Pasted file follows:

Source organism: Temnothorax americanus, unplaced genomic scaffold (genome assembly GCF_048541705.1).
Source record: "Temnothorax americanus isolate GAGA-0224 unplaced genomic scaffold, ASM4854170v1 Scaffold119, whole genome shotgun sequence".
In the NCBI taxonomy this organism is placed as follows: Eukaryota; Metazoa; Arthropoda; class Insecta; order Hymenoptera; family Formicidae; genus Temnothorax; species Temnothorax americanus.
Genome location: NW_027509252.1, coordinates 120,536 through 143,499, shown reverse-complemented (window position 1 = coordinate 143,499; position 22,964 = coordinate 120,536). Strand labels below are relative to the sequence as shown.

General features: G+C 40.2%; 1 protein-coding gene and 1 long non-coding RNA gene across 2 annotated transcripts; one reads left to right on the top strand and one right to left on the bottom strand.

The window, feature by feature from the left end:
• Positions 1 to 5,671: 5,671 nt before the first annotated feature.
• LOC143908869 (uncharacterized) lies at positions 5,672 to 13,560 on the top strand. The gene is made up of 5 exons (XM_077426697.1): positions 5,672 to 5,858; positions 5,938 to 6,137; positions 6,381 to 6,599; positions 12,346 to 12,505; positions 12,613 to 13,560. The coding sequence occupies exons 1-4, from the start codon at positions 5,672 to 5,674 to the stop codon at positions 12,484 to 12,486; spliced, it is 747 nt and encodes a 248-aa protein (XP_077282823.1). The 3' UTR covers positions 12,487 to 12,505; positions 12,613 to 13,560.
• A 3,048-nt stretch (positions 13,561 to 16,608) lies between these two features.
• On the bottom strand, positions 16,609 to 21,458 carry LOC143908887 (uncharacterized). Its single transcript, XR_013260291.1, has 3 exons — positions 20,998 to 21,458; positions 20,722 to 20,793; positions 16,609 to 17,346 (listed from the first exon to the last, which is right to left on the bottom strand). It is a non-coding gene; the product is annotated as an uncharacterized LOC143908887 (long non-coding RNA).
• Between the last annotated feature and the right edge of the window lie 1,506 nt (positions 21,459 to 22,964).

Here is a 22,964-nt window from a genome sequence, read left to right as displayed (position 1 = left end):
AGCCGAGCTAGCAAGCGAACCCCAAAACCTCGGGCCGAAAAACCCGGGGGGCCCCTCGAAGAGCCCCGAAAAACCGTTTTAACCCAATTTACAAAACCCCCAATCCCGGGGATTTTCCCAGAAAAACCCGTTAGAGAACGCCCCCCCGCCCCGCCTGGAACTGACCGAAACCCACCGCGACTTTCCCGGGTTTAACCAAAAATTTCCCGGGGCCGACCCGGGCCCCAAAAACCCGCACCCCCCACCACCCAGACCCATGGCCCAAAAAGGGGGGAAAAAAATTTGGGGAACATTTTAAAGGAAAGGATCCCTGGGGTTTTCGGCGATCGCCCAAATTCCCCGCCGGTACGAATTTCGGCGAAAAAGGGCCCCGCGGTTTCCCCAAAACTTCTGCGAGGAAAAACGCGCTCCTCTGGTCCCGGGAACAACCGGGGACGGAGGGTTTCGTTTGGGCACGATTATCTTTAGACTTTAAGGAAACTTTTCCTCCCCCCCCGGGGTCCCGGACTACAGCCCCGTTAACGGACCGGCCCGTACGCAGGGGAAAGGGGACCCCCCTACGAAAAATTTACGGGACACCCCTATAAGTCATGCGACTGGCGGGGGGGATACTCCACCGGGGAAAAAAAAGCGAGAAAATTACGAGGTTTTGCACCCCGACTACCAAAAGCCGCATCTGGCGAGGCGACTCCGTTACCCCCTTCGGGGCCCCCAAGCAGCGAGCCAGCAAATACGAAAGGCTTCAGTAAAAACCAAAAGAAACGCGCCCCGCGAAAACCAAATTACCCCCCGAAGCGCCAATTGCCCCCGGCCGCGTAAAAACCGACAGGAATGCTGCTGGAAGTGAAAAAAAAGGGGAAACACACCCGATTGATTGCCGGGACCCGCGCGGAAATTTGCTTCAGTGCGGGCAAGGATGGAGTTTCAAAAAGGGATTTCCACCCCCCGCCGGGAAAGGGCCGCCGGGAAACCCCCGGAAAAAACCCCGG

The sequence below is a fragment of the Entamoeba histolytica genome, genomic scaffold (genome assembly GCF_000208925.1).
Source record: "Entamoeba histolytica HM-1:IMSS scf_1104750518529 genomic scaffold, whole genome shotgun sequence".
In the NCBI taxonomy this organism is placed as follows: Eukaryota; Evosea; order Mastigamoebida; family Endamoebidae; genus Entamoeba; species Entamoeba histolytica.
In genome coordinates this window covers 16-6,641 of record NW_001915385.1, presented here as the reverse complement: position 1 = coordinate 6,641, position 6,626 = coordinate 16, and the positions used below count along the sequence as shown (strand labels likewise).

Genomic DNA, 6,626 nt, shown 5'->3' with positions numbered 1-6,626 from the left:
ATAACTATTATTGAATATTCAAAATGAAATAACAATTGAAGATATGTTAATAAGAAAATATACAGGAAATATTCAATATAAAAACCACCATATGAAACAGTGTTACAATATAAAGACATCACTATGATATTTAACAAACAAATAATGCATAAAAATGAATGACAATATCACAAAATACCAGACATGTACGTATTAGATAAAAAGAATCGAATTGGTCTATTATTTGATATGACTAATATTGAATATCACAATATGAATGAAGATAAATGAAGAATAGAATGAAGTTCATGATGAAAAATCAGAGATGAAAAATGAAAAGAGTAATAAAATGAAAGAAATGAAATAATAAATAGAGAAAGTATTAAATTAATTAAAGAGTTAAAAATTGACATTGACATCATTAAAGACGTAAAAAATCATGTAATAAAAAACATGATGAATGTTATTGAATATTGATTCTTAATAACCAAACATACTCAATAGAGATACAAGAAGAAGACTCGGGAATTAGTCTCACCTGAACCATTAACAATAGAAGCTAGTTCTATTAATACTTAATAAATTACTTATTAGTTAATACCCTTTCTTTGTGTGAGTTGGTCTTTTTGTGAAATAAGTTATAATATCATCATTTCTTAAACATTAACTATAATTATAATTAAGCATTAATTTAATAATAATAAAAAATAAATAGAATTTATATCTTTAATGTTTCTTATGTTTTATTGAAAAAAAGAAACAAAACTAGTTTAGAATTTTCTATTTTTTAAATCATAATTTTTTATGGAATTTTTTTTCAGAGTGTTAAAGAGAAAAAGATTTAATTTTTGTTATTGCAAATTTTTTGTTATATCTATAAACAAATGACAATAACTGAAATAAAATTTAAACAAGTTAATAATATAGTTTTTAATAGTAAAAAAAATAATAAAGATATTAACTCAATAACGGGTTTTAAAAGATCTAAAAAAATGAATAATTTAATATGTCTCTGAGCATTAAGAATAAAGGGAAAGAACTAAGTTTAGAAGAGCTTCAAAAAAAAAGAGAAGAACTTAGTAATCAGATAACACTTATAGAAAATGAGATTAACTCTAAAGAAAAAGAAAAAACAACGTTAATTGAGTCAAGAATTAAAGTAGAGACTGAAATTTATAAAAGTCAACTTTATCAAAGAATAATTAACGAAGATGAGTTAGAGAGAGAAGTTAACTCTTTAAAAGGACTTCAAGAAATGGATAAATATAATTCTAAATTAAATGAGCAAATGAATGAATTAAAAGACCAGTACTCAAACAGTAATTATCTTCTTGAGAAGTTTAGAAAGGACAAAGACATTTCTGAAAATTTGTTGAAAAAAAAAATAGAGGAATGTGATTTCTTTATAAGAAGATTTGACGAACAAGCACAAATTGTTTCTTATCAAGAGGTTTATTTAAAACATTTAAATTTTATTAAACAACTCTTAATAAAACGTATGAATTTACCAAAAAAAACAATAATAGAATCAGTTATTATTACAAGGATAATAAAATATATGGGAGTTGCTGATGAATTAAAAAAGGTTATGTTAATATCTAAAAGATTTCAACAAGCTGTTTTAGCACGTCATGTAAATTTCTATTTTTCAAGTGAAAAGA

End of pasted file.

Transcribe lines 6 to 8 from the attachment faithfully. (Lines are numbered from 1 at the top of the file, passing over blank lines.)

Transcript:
The window, feature by feature from the left end:
• Positions 1 to 5,671: 5,671 nt before the first annotated feature.
• LOC143908869 (uncharacterized) lies at positions 5,672 to 13,560 on the top strand. The gene is made up of 5 exons (XM_077426697.1): positions 5,672 to 5,858; positions 5,938 to 6,137; positions 6,381 to 6,599; positions 12,346 to 12,505; positions 12,613 to 13,560. The coding sequence occupies exons 1-4, from the start codon at positions 5,672 to 5,674 to the stop codon at positions 12,484 to 12,486; spliced, it is 747 nt and encodes a 248-aa protein (XP_077282823.1). The 3' UTR covers positions 12,487 to 12,505; positions 12,613 to 13,560.